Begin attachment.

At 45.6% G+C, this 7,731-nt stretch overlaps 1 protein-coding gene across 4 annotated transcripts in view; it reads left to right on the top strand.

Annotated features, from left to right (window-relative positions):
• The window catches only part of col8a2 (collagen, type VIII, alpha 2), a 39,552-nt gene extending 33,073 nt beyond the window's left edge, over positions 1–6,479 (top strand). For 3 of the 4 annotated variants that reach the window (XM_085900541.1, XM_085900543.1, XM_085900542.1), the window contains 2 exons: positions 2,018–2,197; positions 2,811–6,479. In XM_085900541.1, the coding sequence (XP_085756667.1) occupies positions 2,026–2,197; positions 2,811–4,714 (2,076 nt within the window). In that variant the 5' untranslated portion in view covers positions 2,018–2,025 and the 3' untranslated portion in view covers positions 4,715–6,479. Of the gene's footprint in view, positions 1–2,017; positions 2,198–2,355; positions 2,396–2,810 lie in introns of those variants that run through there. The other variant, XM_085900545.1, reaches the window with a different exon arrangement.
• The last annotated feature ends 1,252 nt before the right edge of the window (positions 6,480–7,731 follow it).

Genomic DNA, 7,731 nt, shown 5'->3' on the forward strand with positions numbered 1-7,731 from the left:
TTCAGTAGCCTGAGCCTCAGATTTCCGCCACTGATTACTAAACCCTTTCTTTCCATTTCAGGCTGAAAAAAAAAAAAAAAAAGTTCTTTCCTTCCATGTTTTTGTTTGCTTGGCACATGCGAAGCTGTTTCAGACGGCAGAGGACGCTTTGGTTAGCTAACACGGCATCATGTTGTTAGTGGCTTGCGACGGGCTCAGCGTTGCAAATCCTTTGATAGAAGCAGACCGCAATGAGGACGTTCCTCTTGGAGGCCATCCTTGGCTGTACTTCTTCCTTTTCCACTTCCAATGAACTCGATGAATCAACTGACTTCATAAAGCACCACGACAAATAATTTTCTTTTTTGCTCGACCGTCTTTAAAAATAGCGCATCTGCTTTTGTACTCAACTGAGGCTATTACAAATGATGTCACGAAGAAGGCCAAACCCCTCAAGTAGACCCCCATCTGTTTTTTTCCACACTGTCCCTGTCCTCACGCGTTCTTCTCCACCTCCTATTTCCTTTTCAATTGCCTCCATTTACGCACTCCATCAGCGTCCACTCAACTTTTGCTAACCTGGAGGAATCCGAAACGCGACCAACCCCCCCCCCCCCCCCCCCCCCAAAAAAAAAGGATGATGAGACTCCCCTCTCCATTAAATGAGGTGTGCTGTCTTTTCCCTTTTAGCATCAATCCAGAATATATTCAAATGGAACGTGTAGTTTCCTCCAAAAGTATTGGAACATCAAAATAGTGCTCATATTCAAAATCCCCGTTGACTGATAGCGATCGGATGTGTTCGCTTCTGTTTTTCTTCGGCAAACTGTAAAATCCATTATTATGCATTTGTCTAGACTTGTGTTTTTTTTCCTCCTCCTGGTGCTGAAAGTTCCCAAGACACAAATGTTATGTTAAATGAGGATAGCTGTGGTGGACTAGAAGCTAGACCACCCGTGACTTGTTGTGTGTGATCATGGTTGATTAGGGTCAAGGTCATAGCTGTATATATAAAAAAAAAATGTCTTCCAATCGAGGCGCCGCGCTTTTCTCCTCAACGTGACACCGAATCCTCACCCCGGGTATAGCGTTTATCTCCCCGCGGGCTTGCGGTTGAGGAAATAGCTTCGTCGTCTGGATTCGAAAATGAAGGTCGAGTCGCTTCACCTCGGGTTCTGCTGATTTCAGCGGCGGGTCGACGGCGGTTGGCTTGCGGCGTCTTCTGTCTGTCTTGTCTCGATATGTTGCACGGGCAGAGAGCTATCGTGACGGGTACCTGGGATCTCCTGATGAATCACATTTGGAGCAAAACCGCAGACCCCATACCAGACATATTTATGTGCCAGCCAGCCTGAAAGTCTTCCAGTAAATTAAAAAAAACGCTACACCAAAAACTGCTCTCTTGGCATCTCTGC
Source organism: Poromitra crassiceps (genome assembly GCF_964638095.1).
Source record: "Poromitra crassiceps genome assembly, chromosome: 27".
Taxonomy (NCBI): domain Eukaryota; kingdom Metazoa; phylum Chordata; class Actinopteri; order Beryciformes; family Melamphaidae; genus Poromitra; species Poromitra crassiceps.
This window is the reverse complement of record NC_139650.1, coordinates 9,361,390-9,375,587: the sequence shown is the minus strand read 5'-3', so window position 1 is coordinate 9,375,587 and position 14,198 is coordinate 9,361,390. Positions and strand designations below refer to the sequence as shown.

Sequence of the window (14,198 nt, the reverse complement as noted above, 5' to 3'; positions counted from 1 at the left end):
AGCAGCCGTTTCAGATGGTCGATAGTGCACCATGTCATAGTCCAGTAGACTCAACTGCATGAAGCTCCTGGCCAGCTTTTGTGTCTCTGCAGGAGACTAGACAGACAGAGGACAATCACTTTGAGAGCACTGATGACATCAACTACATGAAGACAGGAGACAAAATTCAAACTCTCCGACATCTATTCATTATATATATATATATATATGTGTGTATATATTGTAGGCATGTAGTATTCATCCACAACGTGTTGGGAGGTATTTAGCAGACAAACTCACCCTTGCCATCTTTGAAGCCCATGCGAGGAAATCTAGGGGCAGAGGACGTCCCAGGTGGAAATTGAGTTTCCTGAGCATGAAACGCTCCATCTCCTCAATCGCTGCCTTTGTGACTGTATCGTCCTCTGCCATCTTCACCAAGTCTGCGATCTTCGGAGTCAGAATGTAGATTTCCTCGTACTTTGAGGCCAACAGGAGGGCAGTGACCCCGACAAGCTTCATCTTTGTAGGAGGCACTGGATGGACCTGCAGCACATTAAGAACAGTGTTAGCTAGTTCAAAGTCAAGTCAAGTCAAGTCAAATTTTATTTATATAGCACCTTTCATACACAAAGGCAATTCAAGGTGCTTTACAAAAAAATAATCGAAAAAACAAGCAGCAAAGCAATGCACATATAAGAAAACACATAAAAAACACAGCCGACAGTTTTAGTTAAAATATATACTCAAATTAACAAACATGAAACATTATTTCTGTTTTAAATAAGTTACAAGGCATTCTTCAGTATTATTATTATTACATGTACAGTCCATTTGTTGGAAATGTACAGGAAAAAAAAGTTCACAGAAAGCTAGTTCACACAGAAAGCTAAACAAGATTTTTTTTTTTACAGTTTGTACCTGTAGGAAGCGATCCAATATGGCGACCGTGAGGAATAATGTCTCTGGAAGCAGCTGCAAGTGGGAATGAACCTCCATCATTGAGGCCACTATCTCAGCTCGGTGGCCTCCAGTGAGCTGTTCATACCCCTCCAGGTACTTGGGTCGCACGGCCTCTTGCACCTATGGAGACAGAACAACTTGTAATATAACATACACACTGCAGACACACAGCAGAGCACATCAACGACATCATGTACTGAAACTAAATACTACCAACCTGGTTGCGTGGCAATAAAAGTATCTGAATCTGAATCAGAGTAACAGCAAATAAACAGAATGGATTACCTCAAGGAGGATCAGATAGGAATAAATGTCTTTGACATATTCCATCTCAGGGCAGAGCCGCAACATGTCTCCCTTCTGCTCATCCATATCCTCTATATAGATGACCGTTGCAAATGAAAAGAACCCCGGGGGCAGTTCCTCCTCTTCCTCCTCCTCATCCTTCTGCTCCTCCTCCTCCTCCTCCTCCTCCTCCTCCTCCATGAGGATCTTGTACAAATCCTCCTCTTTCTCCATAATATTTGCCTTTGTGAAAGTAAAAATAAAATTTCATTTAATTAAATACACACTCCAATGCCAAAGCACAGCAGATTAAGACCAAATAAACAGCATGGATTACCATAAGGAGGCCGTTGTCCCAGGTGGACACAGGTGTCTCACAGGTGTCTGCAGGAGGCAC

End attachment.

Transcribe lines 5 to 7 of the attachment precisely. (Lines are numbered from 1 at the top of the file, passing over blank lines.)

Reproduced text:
Genomic DNA, 7,731 nt, shown 5'->3' on the forward strand with positions numbered 1-7,731 from the left:
TTCAGTAGCCTGAGCCTCAGATTTCCGCCACTGATTACTAAACCCTTTCTTTCCATTTCAGGCTGAAAAAAAAAAAAAAAAAGTTCTTTCCTTCCATGTTTTTGTTTGCTTGGCACATGCGAAGCTGTTTCAGACGGCAGAGGACGCTTTGGTTAGCTAACACGGCATCATGTTGTTAGTGGCTTGCGACGGGCTCAGCGTTGCAAATCCTTTGATAGAAGCAGACCGCAATGAGGACGTTCCTCTTGGAGGCCATCCTTGGCTGTACTTCTTCCTTTTCCACTTCCAATGAACTCGATGAATCAACTGACTTCATAAAGCACCACGACAAATAATTTTCTTTTTTGCTCGACCGTCTTTAAAAATAGCGCATCTGCTTTTGTACTCAACTGAGGCTATTACAAATGATGTCACGAAGAAGGCCAAACCCCTCAAGTAGACCCCCATCTGTTTTTTTCCACACTGTCCCTGTCCTCACGCGTTCTTCTCCACCTCCTATTTCCTTTTCAATTGCCTCCATTTACGCACTCCATCAGCGTCCACTCAACTTTTGCTAACCTGGAGGAATCCGAAACGCGACCAACCCCCCCCCCCCCCCCCCCCCCAAAAAAAAAGGATGATGAGACTCCCCTCTCCATTAAATGAGGTGTGCTGTCTTTTCCCTTTTAGCATCAATCCAGAATATATTCAAATGGAACGTGTAGTTTCCTCCAAAAGTATTGGAACATCAAAATAGTGCTCATATTCAAAATCCCCGTTGACTGATAGCGATCGGATGTGTTCGCTTCTGTTTTTCTTCGGCAAACTGTAAAATCCATTATTATGCATTTGTCTAGACTTGTGTTTTTTTTCCTCCTCCTGGTGCTGAAAGTTCCCAAGACACAAATGTTATGTTAAATGAGGATAGCTGTGGTGGACTAGAAGCTAGACCACCCGTGACTTGTTGTGTGTGATCATGGTTGATTAGGGTCAAGGTCATAGCTGTATATATAAAAAAAAAATGTCTTCCAATCGAGGCGCCGCGCTTTTCTCCTCAACGTGACACCGAATCCTCACCCCGGGTATAGCGTTTATCTCCCCGCGGGCTTGCGGTTGAGGAAATAGCTTCGTCGTCTGGATTCGAAAATGAAGGTCGAGTCGCTTCACCTCGGGTTCTGCTGATTTCAGCGGCGGGTCGACGGCGGTTGGCTTGCGGCGTCTTCTGTCTGTCTTGTCTCGATATGTTGCACGGGCAGAGAGCTATCGTGACGGGTACCTGGGATCTCCTGATGAATCACATTTGGAGCAAAACCGCAGACCCCATACCAGACATATTTATGTGCCAGCCAGCCTGAAAGTCTTCCAGTAAATTAAAAAAAACGCTACACCAAAAACTGCTCTCTTGGCATCTCTGC
Source organism: Poromitra crassiceps (genome assembly GCF_964638095.1).